But what's more interesting from a psychological perspective is how each new iPhone release ups the fanatic interest of more and more people. Last week the online reservation system for the phones crashed within hours of going up because 600,000 orders hit it so fast. Then huge crowds turned out worldwide to buy them today, the day of the launch.
More than a need to have the new cool toy, people are clamoring for easier ways to communicate and connect. With each new iPhone release consumers are compelled to have a better device with upgraded apps and features that help them to be social in better and faster ways.
Beyond this, the sense of community between iPhone users to share tips, geek out on technology and have fun is a reflection of types of people attracted to the Apple tribe. Apple understands the experience economy and Apple loyalists love Apple's products because they always deliver better experiences.
Last night in Boulder people began lining up outside the Apple Store at 4pm. They were greeted with an established queue and bottled water provided by the Apple store. By 5:30 Matt Emmi, an avid Apple customer, had set up a huge Samsung screen that campers used to play video games and their kids used to watch movies like Wall-E. Others were already sharing iPads, playing board games and going on food runs for strangers next to them in line. Many people camping out were not customers, they just wanted to share the experience with their friends who were buying iPhones. This set the context for a community to share an event.
By 11pm last night there were about 100 people in line. That increased to over 500 by 6am. When the 'Black Curtain Hiding Awesomeness" (as some labeled it) fell to reveal the new Apple store window display at 7am, there were close to 1,000 people in line.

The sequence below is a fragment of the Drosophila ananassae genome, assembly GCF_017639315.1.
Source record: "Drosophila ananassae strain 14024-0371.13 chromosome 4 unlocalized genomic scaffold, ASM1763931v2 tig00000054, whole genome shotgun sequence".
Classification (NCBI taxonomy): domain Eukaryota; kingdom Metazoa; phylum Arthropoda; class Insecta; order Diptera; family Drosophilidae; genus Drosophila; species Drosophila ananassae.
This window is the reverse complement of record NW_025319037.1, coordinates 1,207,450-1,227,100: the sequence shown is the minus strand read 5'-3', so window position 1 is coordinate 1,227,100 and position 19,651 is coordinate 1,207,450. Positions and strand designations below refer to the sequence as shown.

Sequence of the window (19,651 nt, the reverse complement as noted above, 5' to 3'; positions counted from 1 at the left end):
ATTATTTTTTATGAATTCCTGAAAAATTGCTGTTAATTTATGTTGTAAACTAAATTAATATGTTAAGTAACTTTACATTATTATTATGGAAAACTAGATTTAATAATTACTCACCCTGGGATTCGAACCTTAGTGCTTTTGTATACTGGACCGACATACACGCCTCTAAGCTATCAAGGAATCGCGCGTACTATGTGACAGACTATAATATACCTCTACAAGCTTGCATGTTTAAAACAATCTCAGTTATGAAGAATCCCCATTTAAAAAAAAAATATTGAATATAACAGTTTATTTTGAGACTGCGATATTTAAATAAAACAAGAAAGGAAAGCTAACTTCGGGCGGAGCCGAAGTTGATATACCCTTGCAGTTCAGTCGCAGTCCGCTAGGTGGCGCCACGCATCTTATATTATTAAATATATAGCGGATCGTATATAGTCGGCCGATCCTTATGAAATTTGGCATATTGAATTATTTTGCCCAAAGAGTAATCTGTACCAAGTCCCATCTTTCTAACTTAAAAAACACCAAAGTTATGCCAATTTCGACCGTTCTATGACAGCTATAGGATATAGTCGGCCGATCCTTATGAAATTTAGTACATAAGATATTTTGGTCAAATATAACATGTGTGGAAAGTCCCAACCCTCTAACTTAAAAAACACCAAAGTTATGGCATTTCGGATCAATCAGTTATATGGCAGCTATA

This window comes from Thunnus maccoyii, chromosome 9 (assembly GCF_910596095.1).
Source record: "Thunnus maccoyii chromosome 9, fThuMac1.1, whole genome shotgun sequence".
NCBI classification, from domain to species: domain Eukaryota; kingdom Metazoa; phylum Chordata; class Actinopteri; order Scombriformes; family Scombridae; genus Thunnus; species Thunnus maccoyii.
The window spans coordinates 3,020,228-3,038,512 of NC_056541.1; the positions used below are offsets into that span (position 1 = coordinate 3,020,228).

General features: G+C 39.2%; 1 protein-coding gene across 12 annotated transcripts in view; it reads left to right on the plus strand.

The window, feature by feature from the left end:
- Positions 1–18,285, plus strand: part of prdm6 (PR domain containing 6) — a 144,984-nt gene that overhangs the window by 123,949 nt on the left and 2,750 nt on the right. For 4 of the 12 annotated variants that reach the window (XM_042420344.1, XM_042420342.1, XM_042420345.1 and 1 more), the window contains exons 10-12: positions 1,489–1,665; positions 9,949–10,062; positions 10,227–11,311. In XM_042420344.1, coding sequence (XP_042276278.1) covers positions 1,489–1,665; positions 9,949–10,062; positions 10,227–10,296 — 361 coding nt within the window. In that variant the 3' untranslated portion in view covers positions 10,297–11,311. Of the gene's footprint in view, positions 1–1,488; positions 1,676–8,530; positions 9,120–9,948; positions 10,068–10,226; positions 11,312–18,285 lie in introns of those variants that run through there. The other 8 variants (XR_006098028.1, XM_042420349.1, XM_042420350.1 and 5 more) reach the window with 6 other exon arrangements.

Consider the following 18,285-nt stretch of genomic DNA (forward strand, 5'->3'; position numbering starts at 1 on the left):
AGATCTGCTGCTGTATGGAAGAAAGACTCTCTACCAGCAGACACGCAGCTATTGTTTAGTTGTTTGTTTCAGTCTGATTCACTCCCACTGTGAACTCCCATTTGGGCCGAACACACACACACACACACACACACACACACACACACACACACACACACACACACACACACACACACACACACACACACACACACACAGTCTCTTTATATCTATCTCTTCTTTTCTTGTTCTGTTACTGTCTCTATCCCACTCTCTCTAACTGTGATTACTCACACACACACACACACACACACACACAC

Right before 7am Fiona Schlachter came to visit friends in line and brought a giant bag of bagels to share with anyone who wanted one. Apple provided coffee first to customers in the 'reserved' line and then to those in the 'unreserved' line.
The Apple store launched the iPhone 4 with fanfare including a ceremonial reception of Michael Sitarzewski and Dave Taylor, the first customers in line. This was immediately followed by overjoyed Apple specialists handing out dozens of umbrellas to the crowd for shelter from the sun.
If you didn't know better, you would think that the Apple employees had just received iPhone 4s from Oprah herself. I have never seen such enthusiasm from retail employees, especially while they are going above and beyond in how they help their customers. This is why the long line was filled with people from as far away as Michigan and Puerto Vallarta who scheduled trips to be at this store for the iPhone 4 launch.
Michael Sitarzewski, who has been at every iPhone launch at the Boulder Apple store, summed up the event this way, "Buying an iPhone at a store is a purchase. Buying an iPhone at the Boulder Apple store is a community event."
I wonder how many other brands can claim loyalty anywhere near the level that Apple inspires in customers like Sitarzewski - who immediately reserved his phone online the moment it was announced and then spent a 14 hour night on hot concrete to buy their latest product. Probably not many. Apple excels in maximizing the experience economy.